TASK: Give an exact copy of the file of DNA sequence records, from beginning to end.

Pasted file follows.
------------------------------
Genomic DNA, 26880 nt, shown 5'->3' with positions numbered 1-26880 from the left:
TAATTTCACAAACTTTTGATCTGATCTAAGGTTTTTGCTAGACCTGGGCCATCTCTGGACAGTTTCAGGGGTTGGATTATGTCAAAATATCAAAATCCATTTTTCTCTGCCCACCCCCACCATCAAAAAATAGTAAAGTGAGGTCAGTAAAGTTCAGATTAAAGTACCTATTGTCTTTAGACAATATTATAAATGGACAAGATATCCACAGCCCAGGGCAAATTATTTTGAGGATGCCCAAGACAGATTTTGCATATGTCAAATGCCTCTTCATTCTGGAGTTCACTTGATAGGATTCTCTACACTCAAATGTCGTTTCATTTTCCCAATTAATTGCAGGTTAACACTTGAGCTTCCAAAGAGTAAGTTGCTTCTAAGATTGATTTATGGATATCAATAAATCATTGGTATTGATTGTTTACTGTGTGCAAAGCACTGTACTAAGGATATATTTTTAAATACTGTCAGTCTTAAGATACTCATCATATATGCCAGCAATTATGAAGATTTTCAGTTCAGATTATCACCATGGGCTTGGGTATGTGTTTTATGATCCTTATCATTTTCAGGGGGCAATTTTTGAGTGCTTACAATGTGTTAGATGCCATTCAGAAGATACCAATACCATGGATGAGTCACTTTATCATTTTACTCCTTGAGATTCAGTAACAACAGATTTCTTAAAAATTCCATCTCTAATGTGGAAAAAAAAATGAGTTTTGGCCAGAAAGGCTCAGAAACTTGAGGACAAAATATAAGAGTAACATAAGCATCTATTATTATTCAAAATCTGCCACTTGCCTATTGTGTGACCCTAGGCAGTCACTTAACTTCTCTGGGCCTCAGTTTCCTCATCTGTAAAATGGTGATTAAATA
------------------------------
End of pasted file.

Genomic DNA, 26880 nt, shown 5'->3' with positions numbered 1-26880 from the left:
TAATTTCACAAACTTTTGATCTGATCTAAGGTTTTTGCTAGACCTGGGCCATCTCTGGACAGTTTCAGGGGTTGGATTATGTCAAAATATCAAAATCCATTTTTCTCTGCCCACCCCCACCATCAAAAAATAGTAAAGTGAGGTCAGTAAAGTTCAGATTAAAGTACCTATTGTCTTTAGACAATATTATAAATGGACAAGATATCCACAGCCCAGGGCAAATTATTTTGAGGATGCCCAAGACAGATTTTGCATATGTCAAATGCCTCTTCATTCTGGAGTTCACTTGATAGGATTCTCTACACTCAAATGTCGTTTCATTTTCCCAATTAATTGCAGGTTAACACTTGAGCTTCCAAAGAGTAAGTTGCTTCTAAGATTGATTTATGGATATCAATAAATCATTGGTATTGATTGTTTACTGTGTGCAAAGCACTGTACTAAGGATATATTTTTAAATACTGTCAGTCTTAAGATACTCATCATATATGCCAGCAATTATGAAGATTTTCAGTTCAGATTATCACCATGGGCTTGGGTATGTGTTTTATGATCCTTATCATTTTCAGGGGGCAATTTTTGAGTGCTTACAATGTGTTAGATGCCATTCAGAAGATACCAATACCATGGATGAGTCACTTTATCATTTTACTCCTTGAGATTCAGTAACAACAGATTTCTTAAAAATTCCATCTCTAATGTGGAAAAAAAAATGAGTTTTGGCCAGAAAGGCTCAGAAACTTGAGGACAAAATATAAGAGTAACATAAGCATCTATTATTATTCAAAATCTGCCACTTGCCTATTGTGTGACCCTAGGCAGTCACTTAACTTCTCTGGGCCTCAGTTTCCTCATCTGTAAAATGGTGATTAAATA